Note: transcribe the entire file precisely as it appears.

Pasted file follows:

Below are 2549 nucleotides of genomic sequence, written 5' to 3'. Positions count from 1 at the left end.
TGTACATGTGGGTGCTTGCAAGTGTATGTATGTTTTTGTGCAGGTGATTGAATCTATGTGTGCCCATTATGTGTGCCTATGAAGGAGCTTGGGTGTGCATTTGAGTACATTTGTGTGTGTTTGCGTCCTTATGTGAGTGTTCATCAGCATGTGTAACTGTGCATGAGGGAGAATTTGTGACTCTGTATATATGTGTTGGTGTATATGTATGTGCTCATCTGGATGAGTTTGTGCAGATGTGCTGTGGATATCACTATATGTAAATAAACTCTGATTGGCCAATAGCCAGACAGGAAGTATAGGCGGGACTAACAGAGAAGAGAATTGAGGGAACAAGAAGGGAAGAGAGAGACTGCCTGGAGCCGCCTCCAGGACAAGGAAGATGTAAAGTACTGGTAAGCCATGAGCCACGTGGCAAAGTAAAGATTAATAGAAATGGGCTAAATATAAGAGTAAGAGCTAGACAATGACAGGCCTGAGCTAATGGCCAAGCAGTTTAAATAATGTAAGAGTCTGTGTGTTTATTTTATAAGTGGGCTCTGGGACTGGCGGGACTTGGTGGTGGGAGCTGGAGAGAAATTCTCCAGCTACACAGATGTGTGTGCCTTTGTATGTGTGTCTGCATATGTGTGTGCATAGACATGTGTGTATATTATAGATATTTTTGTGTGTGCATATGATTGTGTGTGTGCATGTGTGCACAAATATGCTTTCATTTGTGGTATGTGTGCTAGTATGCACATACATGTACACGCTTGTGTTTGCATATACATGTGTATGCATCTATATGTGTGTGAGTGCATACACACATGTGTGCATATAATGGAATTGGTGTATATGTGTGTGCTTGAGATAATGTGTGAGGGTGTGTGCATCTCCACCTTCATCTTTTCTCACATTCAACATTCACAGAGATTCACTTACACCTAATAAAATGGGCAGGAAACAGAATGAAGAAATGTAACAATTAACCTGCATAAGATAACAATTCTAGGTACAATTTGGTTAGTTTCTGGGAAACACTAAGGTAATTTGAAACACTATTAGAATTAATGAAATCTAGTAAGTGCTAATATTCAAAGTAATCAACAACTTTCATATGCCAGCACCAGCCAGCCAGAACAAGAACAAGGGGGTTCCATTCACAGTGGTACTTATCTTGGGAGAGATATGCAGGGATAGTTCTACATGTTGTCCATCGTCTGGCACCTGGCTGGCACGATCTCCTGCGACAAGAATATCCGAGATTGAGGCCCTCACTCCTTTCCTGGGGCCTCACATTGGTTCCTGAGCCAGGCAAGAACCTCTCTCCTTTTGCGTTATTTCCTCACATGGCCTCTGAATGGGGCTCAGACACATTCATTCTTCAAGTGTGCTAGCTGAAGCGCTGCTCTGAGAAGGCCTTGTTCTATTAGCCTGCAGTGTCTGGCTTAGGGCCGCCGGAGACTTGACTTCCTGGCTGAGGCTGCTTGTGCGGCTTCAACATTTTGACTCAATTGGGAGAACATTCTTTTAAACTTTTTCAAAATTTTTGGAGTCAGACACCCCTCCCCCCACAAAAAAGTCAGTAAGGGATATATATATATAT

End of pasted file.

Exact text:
Below are 2549 nucleotides of genomic sequence, written 5' to 3'. Positions count from 1 at the left end.
TGTACATGTGGGTGCTTGCAAGTGTATGTATGTTTTTGTGCAGGTGATTGAATCTATGTGTGCCCATTATGTGTGCCTATGAAGGAGCTTGGGTGTGCATTTGAGTACATTTGTGTGTGTTTGCGTCCTTATGTGAGTGTTCATCAGCATGTGTAACTGTGCATGAGGGAGAATTTGTGACTCTGTATATATGTGTTGGTGTATATGTATGTGCTCATCTGGATGAGTTTGTGCAGATGTGCTGTGGATATCACTATATGTAAATAAACTCTGATTGGCCAATAGCCAGACAGGAAGTATAGGCGGGACTAACAGAGAAGAGAATTGAGGGAACAAGAAGGGAAGAGAGAGACTGCCTGGAGCCGCCTCCAGGACAAGGAAGATGTAAAGTACTGGTAAGCCATGAGCCACGTGGCAAAGTAAAGATTAATAGAAATGGGCTAAATATAAGAGTAAGAGCTAGACAATGACAGGCCTGAGCTAATGGCCAAGCAGTTTAAATAATGTAAGAGTCTGTGTGTTTATTTTATAAGTGGGCTCTGGGACTGGCGGGACTTGGTGGTGGGAGCTGGAGAGAAATTCTCCAGCTACACAGATGTGTGTGCCTTTGTATGTGTGTCTGCATATGTGTGTGCATAGACATGTGTGTATATTATAGATATTTTTGTGTGTGCATATGATTGTGTGTGTGCATGTGTGCACAAATATGCTTTCATTTGTGGTATGTGTGCTAGTATGCACATACATGTACACGCTTGTGTTTGCATATACATGTGTATGCATCTATATGTGTGTGAGTGCATACACACATGTGTGCATATAATGGAATTGGTGTATATGTGTGTGCTTGAGATAATGTGTGAGGGTGTGTGCATCTCCACCTTCATCTTTTCTCACATTCAACATTCACAGAGATTCACTTACACCTAATAAAATGGGCAGGAAACAGAATGAAGAAATGTAACAATTAACCTGCATAAGATAACAATTCTAGGTACAATTTGGTTAGTTTCTGGGAAACACTAAGGTAATTTGAAACACTATTAGAATTAATGAAATCTAGTAAGTGCTAATATTCAAAGTAATCAACAACTTTCATATGCCAGCACCAGCCAGCCAGAACAAGAACAAGGGGGTTCCATTCACAGTGGTACTTATCTTGGGAGAGATATGCAGGGATAGTTCTACATGTTGTCCATCGTCTGGCACCTGGCTGGCACGATCTCCTGCGACAAGAATATCCGAGATTGAGGCCCTCACTCCTTTCCTGGGGCCTCACATTGGTTCCTGAGCCAGGCAAGAACCTCTCTCCTTTTGCGTTATTTCCTCACATGGCCTCTGAATGGGGCTCAGACACATTCATTCTTCAAGTGTGCTAGCTGAAGCGCTGCTCTGAGAAGGCCTTGTTCTATTAGCCTGCAGTGTCTGGCTTAGGGCCGCCGGAGACTTGACTTCCTGGCTGAGGCTGCTTGTGCGGCTTCAACATTTTGACTCAATTGGGAGAACATTCTTTTAAACTTTTTCAAAATTTTTGGAGTCAGACACCCCTCCCCCCACAAAAAAGTCAGTAAGGGATATATATATATAT